Originally Posted by Sociopath
I think we're butting heads over the classic case of semantics. What's apparent, only, is that you and I use the word gender differently.
We're speaking through the English language, and most English-speaking people have reached a consensus on what the word means. It gets an eye roll at best, and is obnoxious at worst, when somebody insists that his or her new definition of a word prevails.
The "consensus" definition you have in mind seems to be a mash-up of two distinct properties: biological sex and cultural gender role.
(To the best of my understanding, this is a long-standing distinction in the literature of feminism which, if it isn't mainstream, really ought to be. It clarifies things mightily. I get the impression, from other recent posts on this forum, that even this two-way distinction is too simple!)
It may be that, in the minds of people who don't have occasion to think about such things, the two are fused: all women (biological sex) are (or should be) feminine (cultural gender); all men (sex) are (or should be) masculine (gender), and there isn't (or shouldn't be) anything in between.
(I mean, that would be queer
, wouldn't it??)
Even a cursory look around will tell you it's not that simple, along either dimension.
Biological sex is more of a continuum than most people are willing to recognize . . . and, to some degree, it may be hidden, as there is a long history of surgery on "intersex" babies to make them appear "normal" . . . one way or the other.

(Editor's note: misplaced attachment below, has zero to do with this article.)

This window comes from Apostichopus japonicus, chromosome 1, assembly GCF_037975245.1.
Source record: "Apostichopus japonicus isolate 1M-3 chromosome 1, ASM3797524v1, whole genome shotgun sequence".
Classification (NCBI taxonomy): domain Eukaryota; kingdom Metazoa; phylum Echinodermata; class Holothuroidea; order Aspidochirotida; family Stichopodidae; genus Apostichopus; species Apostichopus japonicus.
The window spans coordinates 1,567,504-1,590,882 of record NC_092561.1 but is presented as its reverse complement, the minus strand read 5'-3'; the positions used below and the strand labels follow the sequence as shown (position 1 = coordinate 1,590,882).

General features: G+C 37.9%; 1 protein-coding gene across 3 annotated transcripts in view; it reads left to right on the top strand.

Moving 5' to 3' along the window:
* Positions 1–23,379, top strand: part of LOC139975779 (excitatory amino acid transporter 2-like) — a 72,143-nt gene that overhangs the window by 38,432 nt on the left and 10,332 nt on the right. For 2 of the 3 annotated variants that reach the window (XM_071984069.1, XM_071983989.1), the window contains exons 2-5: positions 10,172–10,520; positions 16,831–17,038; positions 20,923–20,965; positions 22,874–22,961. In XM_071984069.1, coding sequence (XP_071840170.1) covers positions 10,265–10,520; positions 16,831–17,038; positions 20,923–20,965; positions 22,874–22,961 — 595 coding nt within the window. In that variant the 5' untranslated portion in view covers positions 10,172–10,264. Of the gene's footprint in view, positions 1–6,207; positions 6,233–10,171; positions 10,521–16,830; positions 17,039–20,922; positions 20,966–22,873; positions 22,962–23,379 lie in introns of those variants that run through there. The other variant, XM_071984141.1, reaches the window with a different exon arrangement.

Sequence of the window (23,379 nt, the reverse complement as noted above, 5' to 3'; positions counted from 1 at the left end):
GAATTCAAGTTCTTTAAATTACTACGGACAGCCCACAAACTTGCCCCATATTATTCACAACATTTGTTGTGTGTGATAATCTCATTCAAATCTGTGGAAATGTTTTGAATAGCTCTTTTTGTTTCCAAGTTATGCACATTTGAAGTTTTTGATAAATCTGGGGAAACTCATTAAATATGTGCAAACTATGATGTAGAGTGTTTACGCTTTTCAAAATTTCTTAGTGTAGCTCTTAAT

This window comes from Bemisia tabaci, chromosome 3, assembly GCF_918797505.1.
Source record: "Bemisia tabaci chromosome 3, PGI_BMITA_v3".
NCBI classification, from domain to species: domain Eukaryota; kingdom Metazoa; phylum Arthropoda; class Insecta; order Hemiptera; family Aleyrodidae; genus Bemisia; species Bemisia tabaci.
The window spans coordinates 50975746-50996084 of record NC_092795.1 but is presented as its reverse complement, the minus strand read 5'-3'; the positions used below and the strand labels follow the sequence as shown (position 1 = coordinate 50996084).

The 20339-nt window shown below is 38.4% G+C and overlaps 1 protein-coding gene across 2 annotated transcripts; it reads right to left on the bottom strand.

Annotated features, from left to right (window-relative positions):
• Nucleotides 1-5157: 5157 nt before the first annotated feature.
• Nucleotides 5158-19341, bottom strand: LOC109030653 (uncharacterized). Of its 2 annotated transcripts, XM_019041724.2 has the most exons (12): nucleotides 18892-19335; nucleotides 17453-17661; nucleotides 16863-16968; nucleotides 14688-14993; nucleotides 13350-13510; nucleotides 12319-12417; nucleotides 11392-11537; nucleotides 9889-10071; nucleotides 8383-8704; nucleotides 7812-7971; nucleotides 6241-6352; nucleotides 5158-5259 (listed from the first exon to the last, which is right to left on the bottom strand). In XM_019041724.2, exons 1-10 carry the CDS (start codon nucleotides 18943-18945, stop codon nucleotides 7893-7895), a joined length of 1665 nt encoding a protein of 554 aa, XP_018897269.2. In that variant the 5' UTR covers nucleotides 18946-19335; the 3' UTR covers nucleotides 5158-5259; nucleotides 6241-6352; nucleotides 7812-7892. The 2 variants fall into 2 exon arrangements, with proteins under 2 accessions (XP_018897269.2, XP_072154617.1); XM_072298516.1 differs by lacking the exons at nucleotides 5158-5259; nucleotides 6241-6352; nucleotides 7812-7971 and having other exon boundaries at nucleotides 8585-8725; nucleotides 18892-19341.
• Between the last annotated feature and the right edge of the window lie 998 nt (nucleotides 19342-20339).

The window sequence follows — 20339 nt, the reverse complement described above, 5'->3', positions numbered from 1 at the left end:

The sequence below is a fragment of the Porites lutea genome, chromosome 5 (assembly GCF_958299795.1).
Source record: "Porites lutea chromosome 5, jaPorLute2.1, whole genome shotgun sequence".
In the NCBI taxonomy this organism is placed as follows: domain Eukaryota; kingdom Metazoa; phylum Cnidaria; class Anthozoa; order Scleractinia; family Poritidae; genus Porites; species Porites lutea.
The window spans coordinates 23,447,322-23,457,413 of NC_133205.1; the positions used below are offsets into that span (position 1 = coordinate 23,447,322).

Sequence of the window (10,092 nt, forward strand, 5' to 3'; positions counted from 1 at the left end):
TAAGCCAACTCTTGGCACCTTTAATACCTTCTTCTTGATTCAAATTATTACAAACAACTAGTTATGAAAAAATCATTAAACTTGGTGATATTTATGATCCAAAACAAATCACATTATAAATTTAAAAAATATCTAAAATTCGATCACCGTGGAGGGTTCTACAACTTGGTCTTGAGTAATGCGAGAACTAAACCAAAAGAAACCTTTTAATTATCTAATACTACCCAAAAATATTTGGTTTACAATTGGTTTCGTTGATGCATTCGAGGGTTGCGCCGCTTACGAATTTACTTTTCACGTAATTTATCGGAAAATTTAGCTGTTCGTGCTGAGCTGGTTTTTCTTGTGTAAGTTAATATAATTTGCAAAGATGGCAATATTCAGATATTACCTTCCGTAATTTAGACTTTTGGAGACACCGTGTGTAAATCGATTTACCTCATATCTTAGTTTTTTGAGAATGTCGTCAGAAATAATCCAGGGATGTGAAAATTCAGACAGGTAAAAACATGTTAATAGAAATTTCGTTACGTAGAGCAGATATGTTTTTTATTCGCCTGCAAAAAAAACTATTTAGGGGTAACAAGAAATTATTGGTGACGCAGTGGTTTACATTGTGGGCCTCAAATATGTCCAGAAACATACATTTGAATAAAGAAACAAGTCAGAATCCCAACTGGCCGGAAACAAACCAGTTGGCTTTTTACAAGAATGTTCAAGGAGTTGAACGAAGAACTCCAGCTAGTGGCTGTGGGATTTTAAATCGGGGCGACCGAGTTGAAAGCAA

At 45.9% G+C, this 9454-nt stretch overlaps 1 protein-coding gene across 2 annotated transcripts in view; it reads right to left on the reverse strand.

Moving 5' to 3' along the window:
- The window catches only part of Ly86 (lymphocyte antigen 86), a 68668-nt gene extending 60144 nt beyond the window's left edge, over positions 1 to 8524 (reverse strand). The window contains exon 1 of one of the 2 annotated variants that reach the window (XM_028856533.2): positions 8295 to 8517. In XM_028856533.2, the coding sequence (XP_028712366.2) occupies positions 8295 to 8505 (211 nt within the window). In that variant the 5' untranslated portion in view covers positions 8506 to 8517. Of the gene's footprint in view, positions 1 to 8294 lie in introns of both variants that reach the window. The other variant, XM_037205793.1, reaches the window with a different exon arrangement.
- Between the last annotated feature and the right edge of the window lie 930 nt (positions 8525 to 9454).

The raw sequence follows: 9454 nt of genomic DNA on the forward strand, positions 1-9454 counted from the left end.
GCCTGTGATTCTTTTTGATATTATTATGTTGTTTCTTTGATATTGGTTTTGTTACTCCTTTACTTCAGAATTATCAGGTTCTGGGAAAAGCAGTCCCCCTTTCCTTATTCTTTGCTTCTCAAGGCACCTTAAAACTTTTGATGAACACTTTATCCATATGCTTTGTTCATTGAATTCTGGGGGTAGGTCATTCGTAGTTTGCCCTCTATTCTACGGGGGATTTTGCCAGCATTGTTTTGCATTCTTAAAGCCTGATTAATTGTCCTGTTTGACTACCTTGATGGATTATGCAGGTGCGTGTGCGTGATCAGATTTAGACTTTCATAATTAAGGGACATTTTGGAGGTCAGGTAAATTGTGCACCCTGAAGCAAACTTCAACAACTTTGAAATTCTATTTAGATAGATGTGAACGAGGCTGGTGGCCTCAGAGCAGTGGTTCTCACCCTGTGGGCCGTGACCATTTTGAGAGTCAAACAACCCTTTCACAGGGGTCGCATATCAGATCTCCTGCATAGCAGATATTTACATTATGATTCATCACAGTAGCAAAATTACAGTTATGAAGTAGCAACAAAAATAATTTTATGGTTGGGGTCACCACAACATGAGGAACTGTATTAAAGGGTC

Cultural gender is also much more of a continuum than most people are comfortable acknowledging. The way the postmodernists put it (based on a gloss on Derrida I picked up in graduate school), gender is a field of play between two poles, the masculine and the feminine . . . and some are quite happy to play on different parts of that continuum in different times in different contexts.
It's not just semantics. These distinctions are easily describable in ordinary language to anyone who takes a moment to think about the complexity of human experience.
Reducing everything to only two categories, indexed to the biology of reproduction, not only does (conceptual) violence to that complexity, but it locks in stereotypes of appropriate relationships and behavior that have been taken as justification for (physical) violence against people who don't fit in one little box or the other.